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Terms mentioned on study guide related to proteins.


inactive protein that requires extra peptides attached to it to be cleaved before it becomes active. Released in the stomach to digest proteins.


Proteins go into ______ Interacts with => HCl + Mucus + Pepsinogen + Gastrin => final product (chyme).


Maintains stomach pH around 2, kills bacteria, denatures protein structures held together by 'weak bonds', provides ideal environment for certain enzymes to function properly.


protects inner lining of stomach from acidic pH and corrosion.


a zymogen protein that is converted to pepsin by HCl (due to low pH).


peptide hormone controlling acid secretion and gastric motility.


the final product of digested enzymes in the stomach. Mixture of partially digested proteins, enzymes, and HCl which enters the small intestine.

Lumen, Trypsinogen, Chymotrypsinogen, Procarboxypeptidase.

pancreatic enzymes released as zymogens into ____ of the small intestine: _____, ______, ______ => trypsin, chymotrypsin, carboxypeptidase.


converts trypsinogen to trypsin in the lumen of the small intestine


converts chymotrypsinogen and procarboxypeptidase => chymotripsin and carboxypeptidase.

Lumen zymogens

trypsinogen, chymotrypsinogen, procarboxypeptidase.

aminopeptidase dipeptidase enteropeptidase

SI Brush Border (BB) enzymes present are ____ ____ ____

Amino Acids

Alpha carbon w/ 4 arms: carboxyl gourp, amino group, hydrogen atom, distinct R group.


simplest AA has a hydrogen as the R group.

Peptide bond

bond formed by the condensation of the carboxyl group of one AA with the amino group of another AA. Strongest bond in protein structure. One water molecule is removed in the process.


____ protein structure: Linear order of amino acids from N terminis to C terminis formed using mRNA.


_____ protein structure: alpha helices and beta sheet formation. Provides functional site for proteins

Alpha helix

stabilized by h bonds between amide nitrogen and carbonyl carbon of peptide bonds; essential for globular proteins. All R groups are sticking out.

Beta sheet

stabilized in adjacently opposed stretches of the poly peptide backbone; can be parallel or antiparallel ( based on N terminis).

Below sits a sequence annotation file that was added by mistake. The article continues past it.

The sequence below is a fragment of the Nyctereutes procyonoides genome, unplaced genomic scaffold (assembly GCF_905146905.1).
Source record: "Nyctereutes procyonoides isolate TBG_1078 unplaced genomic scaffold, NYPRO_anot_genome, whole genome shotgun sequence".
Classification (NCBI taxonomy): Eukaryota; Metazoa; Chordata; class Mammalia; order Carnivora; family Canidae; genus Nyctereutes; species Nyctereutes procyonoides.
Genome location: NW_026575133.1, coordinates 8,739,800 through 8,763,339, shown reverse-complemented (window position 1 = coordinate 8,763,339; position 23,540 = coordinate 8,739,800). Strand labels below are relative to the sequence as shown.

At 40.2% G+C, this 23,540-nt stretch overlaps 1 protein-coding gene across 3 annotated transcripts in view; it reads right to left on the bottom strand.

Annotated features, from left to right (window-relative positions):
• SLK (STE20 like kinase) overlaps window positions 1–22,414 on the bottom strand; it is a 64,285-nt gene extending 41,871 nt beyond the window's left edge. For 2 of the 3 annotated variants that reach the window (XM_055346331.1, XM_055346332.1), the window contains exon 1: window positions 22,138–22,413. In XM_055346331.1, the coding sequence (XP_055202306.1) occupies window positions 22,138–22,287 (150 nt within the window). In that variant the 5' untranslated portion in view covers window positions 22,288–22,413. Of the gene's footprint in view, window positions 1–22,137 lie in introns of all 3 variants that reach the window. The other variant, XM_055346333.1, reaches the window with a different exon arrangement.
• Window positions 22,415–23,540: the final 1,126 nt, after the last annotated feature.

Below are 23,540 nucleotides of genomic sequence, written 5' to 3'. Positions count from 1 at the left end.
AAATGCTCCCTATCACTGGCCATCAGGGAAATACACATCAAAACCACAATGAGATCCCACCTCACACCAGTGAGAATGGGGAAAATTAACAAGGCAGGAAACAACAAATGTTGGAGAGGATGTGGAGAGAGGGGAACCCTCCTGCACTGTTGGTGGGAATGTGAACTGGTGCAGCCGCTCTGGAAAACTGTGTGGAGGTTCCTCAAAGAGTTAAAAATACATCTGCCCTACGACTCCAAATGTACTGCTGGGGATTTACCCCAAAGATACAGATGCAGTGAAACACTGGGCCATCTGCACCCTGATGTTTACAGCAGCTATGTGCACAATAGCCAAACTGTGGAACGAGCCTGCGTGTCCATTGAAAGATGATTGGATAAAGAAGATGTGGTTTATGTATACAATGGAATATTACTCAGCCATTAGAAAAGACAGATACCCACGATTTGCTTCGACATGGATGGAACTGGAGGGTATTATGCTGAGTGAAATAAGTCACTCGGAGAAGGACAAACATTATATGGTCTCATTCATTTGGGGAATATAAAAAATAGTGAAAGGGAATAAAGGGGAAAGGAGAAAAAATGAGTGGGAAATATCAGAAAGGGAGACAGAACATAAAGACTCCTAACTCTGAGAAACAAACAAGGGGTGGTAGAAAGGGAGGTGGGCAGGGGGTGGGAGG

_____ protein structure: complete 3-d structure of the polypeptide chain; relationship of different domains to one another w/in a protein. Often final protein structure.

tertiary forces

hydrogen bonds, hydrophobic, electrostatic, van der waals (weakest) (all weak bonds)


two or more different polypeptide chains are stabilized by the same non-covalent forces. EX Hemoglobin (2 alpha and 2 beta chains) Not all proteins have this structure


_____ is the alteration of a protein's 3-d structure caused by either ph, heat, enzymes, or agitation (stirring). Doesn't affect primary structure (except enzymes)


restoration of protein 3-d structure


transfer of amino group to an alpha-keto acid. OAA as an acceptor to produce Aspartate. Pyruvate as an acceptor to produce Alanine.


removal of an amino group from an amino acid. Glutamate + Glutamate dehydrogenase => a-ketoglutarate + NH3 + NADH

Urea cycle

Starts from NH3 +HCO3+ aspartate. Uses 3 ATP and results in Urea and Fumarate.


one amino group comes from ammonia and the other amino group comes from aspartate.

Metabolic Bicycle

linkage of Urea cycle to citric acid cycle. Fumarate (from Urea cycle) => CAC => OAA => transanimation => aspartate => Urea cycle => Fumarate

Glucogenic AA

(GNG) conversion to pyruvate or CAC intermediates to make glucose.

Ketogenic AA

direct conversion to Acetyl CoA to enter CAC or undergo FA synthesis. Carbons never make it to glucose via GNG (2 carbons lost in CAC).

Branched chain AAs

Isoleucine, Leucine, and Valine (40 percent of skeletal muscle AAs). Significant energy source in skeletal muscles, heart, kidney, and brain. Turned into BCKA by BCKD.

Maple syrup disease

BCKD (branched a-keto acid dehydrogenase) defective. Autosomal recessive disease. Accumulation of BCAAs (branched chain amino acids) and their corresponding BCKAs.

Aromatic AAs

Consist of phenylalanine, tryptophan, and tyrosine. All contain ring structures. Phenylalanine are considered essntial AAs. Ring structures absorb light near the UV spectrum. Found in lens of eye to filter out UV radiation.

tyrosine metabolism

____ is the synthesis f catecholamines from tyrosine. Results in epinephrine, norepinephrine, dopamine, and DOPA.